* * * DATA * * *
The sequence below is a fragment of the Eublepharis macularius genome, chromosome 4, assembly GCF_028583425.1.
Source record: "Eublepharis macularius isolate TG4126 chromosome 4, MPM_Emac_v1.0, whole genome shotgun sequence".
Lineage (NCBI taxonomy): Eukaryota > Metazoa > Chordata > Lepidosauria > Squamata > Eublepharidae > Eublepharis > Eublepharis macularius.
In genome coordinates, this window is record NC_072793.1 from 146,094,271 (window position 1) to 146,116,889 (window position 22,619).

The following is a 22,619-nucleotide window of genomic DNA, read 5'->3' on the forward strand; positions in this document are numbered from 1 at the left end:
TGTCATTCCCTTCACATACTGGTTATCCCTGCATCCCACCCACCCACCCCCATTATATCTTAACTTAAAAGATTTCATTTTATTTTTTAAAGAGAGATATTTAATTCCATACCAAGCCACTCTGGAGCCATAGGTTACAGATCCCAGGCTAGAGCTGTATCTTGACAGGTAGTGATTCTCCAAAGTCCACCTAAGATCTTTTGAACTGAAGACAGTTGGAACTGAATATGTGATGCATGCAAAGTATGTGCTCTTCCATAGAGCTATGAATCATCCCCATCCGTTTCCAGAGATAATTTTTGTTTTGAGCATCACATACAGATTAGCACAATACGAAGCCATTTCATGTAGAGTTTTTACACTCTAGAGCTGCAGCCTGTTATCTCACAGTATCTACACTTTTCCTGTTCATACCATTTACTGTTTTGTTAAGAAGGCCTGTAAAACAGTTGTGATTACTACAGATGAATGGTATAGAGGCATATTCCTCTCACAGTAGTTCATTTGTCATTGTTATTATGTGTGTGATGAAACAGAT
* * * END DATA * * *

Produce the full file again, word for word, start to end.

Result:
The sequence below is a fragment of the Eublepharis macularius genome, chromosome 4, assembly GCF_028583425.1.
Source record: "Eublepharis macularius isolate TG4126 chromosome 4, MPM_Emac_v1.0, whole genome shotgun sequence".
Lineage (NCBI taxonomy): Eukaryota > Metazoa > Chordata > Lepidosauria > Squamata > Eublepharidae > Eublepharis > Eublepharis macularius.
In genome coordinates, this window is record NC_072793.1 from 146,094,271 (window position 1) to 146,116,889 (window position 22,619).

The following is a 22,619-nucleotide window of genomic DNA, read 5'->3' on the forward strand; positions in this document are numbered from 1 at the left end:
TGTCATTCCCTTCACATACTGGTTATCCCTGCATCCCACCCACCCACCCCCATTATATCTTAACTTAAAAGATTTCATTTTATTTTTTAAAGAGAGATATTTAATTCCATACCAAGCCACTCTGGAGCCATAGGTTACAGATCCCAGGCTAGAGCTGTATCTTGACAGGTAGTGATTCTCCAAAGTCCACCTAAGATCTTTTGAACTGAAGACAGTTGGAACTGAATATGTGATGCATGCAAAGTATGTGCTCTTCCATAGAGCTATGAATCATCCCCATCCGTTTCCAGAGATAATTTTTGTTTTGAGCATCACATACAGATTAGCACAATACGAAGCCATTTCATGTAGAGTTTTTACACTCTAGAGCTGCAGCCTGTTATCTCACAGTATCTACACTTTTCCTGTTCATACCATTTACTGTTTTGTTAAGAAGGCCTGTAAAACAGTTGTGATTACTACAGATGAATGGTATAGAGGCATATTCCTCTCACAGTAGTTCATTTGTCATTGTTATTATGTGTGTGATGAAACAGAT